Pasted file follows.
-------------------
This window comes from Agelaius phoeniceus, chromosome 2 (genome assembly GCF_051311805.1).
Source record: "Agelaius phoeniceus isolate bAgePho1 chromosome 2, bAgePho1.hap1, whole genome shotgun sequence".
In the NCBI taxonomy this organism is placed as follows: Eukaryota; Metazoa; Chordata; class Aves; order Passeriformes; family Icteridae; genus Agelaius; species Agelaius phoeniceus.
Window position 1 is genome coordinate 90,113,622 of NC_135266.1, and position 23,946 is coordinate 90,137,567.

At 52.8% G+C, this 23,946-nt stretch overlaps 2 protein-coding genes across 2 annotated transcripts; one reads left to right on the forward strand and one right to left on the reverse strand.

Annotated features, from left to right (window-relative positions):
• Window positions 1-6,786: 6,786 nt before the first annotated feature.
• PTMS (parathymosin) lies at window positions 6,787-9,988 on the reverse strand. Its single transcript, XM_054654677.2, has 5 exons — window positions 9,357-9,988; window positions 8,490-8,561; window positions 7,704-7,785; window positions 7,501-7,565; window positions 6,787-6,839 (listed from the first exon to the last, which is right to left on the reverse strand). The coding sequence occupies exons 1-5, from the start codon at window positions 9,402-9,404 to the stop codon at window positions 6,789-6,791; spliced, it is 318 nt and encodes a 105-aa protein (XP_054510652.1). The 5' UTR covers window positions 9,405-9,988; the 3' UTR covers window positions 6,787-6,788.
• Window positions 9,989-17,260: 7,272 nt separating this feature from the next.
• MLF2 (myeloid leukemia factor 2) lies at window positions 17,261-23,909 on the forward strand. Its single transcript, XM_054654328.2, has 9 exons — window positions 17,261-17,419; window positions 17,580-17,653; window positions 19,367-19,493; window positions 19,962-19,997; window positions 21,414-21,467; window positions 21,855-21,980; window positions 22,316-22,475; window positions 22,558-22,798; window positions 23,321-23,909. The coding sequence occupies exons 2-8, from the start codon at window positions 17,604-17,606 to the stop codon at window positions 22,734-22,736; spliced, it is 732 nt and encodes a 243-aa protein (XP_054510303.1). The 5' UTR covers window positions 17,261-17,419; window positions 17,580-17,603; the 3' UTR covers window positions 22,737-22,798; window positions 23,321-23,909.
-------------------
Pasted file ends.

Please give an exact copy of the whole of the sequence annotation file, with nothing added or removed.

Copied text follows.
This window comes from Agelaius phoeniceus, chromosome 2 (genome assembly GCF_051311805.1).
Source record: "Agelaius phoeniceus isolate bAgePho1 chromosome 2, bAgePho1.hap1, whole genome shotgun sequence".
In the NCBI taxonomy this organism is placed as follows: Eukaryota; Metazoa; Chordata; class Aves; order Passeriformes; family Icteridae; genus Agelaius; species Agelaius phoeniceus.
Window position 1 is genome coordinate 90,113,622 of NC_135266.1, and position 23,946 is coordinate 90,137,567.

At 52.8% G+C, this 23,946-nt stretch overlaps 2 protein-coding genes across 2 annotated transcripts; one reads left to right on the forward strand and one right to left on the reverse strand.

Annotated features, from left to right (window-relative positions):
• Window positions 1-6,786: 6,786 nt before the first annotated feature.
• PTMS (parathymosin) lies at window positions 6,787-9,988 on the reverse strand. Its single transcript, XM_054654677.2, has 5 exons — window positions 9,357-9,988; window positions 8,490-8,561; window positions 7,704-7,785; window positions 7,501-7,565; window positions 6,787-6,839 (listed from the first exon to the last, which is right to left on the reverse strand). The coding sequence occupies exons 1-5, from the start codon at window positions 9,402-9,404 to the stop codon at window positions 6,789-6,791; spliced, it is 318 nt and encodes a 105-aa protein (XP_054510652.1). The 5' UTR covers window positions 9,405-9,988; the 3' UTR covers window positions 6,787-6,788.
• Window positions 9,989-17,260: 7,272 nt separating this feature from the next.
• MLF2 (myeloid leukemia factor 2) lies at window positions 17,261-23,909 on the forward strand. Its single transcript, XM_054654328.2, has 9 exons — window positions 17,261-17,419; window positions 17,580-17,653; window positions 19,367-19,493; window positions 19,962-19,997; window positions 21,414-21,467; window positions 21,855-21,980; window positions 22,316-22,475; window positions 22,558-22,798; window positions 23,321-23,909. The coding sequence occupies exons 2-8, from the start codon at window positions 17,604-17,606 to the stop codon at window positions 22,734-22,736; spliced, it is 732 nt and encodes a 243-aa protein (XP_054510303.1). The 5' UTR covers window positions 17,261-17,419; window positions 17,580-17,603; the 3' UTR covers window positions 22,737-22,798; window positions 23,321-23,909.